Now there are problems with cacheing. What to keep, and what to loose.

    Take again a game. Say I a racing game. As I drive around the track new scenery comes up and has to be taken into memory. If it is full then old scenery needs to dropped out. Obviously the machine that has enough memory to take the ENTIRE track into memory will perform the best. Next will be the machine that can at least load it from something like an HD, preferrably a special cache file of the track that combines all the needed data in one handy arrangement, slowest will be the machine that is forced to read the track data from the CD as you drive around.

    Turbo Memory(cache) is designed to load frequently used data(applications are data as well) into its memory, so that it can be loaded into main memory faster then if it had to be loaded from HD.

    And there is its problem. HD's ain't slow, and it still got to be loaded from the cache into memory. The game engine itself barely benefits from this, it just might reduce the loading time IF your OS deems the game engine to be fit to be loaded. The game data itself will be too big to load. In a linear game you wouldn't even have much to cache, either stuff is needed constantly, and needs to be in main memory OR is used once, and there is no point in cacheing it.

    This kind of tech ain't knew. Were it excells is in reducing the startup time of many small often run applications. Were it sucks donkey balls is when it comes to big run once, stay loaded type apps.

    What is even worse, AI in OS'es generally just isn't very good and often gets it wrong. In trying to guess what you are doing it will often guess wrong and actually hurt performance.

    Turbo Memory works with certain workflows were you would be better off with just more memory and or faster HD but can't have/afford that.

    I am therefore not suprised at the Sony and MS reaction. Both are absolutly correct. Sony tested it with their set of tests, and found it not worth the cost. Very likely they just have a certain workflow they test for with memory setups that are designed for that. (Might Sony make more money from selling main memory, then turbo memory) MS will have tested for different circumstances, perhaps those that favor their cacheing system and with the knowledge that MS does NOT sell main memory?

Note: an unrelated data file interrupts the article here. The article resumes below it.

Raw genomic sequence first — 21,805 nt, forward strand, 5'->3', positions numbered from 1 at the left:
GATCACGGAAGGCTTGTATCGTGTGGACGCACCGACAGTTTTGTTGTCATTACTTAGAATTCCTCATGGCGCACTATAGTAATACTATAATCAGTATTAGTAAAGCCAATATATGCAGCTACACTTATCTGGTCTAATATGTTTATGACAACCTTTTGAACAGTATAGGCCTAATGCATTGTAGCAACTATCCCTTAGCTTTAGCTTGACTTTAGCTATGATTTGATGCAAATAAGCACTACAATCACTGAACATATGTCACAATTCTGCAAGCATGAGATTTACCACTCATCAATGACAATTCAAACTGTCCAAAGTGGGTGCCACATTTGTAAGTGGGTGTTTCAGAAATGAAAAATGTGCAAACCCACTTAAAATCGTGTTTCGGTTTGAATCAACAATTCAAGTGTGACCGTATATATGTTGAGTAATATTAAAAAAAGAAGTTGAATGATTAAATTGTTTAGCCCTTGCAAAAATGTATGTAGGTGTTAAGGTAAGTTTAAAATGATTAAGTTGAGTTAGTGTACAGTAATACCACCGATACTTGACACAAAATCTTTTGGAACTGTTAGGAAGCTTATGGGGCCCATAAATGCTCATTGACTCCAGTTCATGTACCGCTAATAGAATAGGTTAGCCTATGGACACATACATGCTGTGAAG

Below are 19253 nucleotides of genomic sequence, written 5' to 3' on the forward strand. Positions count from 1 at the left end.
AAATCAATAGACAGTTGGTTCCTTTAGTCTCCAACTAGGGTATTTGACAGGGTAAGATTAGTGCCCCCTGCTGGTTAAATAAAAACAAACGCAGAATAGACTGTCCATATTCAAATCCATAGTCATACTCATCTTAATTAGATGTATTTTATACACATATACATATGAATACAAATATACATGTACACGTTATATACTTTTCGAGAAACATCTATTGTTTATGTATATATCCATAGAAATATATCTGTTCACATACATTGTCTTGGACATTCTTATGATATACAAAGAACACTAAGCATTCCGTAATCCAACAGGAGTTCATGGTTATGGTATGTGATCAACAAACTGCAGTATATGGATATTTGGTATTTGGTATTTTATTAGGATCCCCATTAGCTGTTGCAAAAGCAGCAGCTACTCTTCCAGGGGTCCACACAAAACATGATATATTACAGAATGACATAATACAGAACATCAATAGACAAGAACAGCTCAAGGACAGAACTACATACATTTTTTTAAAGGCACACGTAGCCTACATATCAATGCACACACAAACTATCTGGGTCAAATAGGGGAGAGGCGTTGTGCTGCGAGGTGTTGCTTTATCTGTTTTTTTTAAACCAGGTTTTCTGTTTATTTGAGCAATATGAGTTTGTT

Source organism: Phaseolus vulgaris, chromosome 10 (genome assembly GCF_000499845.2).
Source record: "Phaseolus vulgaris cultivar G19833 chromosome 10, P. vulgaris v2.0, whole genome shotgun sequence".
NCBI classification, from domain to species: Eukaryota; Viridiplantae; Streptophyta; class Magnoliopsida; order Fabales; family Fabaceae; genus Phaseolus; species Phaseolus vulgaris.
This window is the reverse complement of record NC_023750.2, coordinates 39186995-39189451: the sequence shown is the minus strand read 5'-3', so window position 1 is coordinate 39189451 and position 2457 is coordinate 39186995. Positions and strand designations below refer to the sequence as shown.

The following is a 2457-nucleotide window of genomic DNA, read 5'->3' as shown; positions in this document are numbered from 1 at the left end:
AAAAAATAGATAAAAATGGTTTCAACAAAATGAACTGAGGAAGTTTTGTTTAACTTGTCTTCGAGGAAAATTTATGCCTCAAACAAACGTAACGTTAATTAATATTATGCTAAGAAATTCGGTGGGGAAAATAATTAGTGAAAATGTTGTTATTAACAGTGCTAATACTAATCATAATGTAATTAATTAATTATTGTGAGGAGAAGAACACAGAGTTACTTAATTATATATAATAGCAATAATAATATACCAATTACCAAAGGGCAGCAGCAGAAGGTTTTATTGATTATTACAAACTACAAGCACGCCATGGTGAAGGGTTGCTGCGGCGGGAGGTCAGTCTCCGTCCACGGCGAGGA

So what does this mean to you? Make sure you check that any review of technology like this resembles what YOU do with your computer. Always run the same apps that stay active, handfull of large apps and can afford/have enough main memory, then don't bother. Are you someone who runs countless little apps, constantly closing them and reopening them and just don't have enough or can't enough main memory, then it might work for you. IF Vista properly regonizes what you are doing and can use the cache as it is intended.

    So no Sony OR MS bashing needed here. Simply different views of how users us their computer.

  • by kungfoolery ( 1022787 ) <> on Sunday June 10, 2007 @12:23PM (#19458523)

    According to several articles regarding this subject, the questionable utility of Turbo Memory is not the fault of MS alone: []

    TG Daily reports that Intel's showcasing of Turbo Memory included benchmarks that's anything but real-world applicable: "The benchmark appeared to slam several pictures at lightning speed into Photoshop, something that would play to the strengths of flash memory because the pictures would already be stored in flash for fast opening by Photoshop. Realistically though, we think the average user wouldn't capture dozens of pictures and then open them all in Photoshop in one fell swoop."

    Which leads to an Anandtech article showing that in many cases, performance suffered as a result of Turbo Memory implementation - particularly with boot and hibernation times. Now these are cases where users are MOST likely to notice performance differences.

    Finally, in the cases where Turbo Memory would seem useful, it appears that HP discovered that using far more versatile, ubitquitous flash solutions such as SD and USB drives (not to mention just adding regular system memory (what a concept!)) yielded similar and more economically sensible results: []

    Maybe if Vista didn't need such obscene amounts of memory, this wouldn't be an issue; but I digress.

  • by nneonneo ( 911150 ) <spam_hole AT shaw DOT ca> on Sunday June 10, 2007 @12:43PM (#19458641) Homepage
    A better plan would be to look at the relative value of the stock (due to a stock split in 2000). Apple's stock is provided as reference. q=b&c=AAPL []
  • Re:The Turbo Button! (Score:3, Informative)

    by pimpimpim ( 811140 ) on Sunday June 10, 2007 @07:20PM (#19460917)
    Funnily enough, the TURBO button was always on, except when it was used to slow down the PC in case you wanted to play an old dos game whose speed depended on the clock speed. So effectively it was more a slow-down button. Ah the days. Also I had stickerbooks with TURBO stickers in it, probably also glittering. Intel should've called it Hybrid memory. It would've probably also been true in a way and is much more contemporary.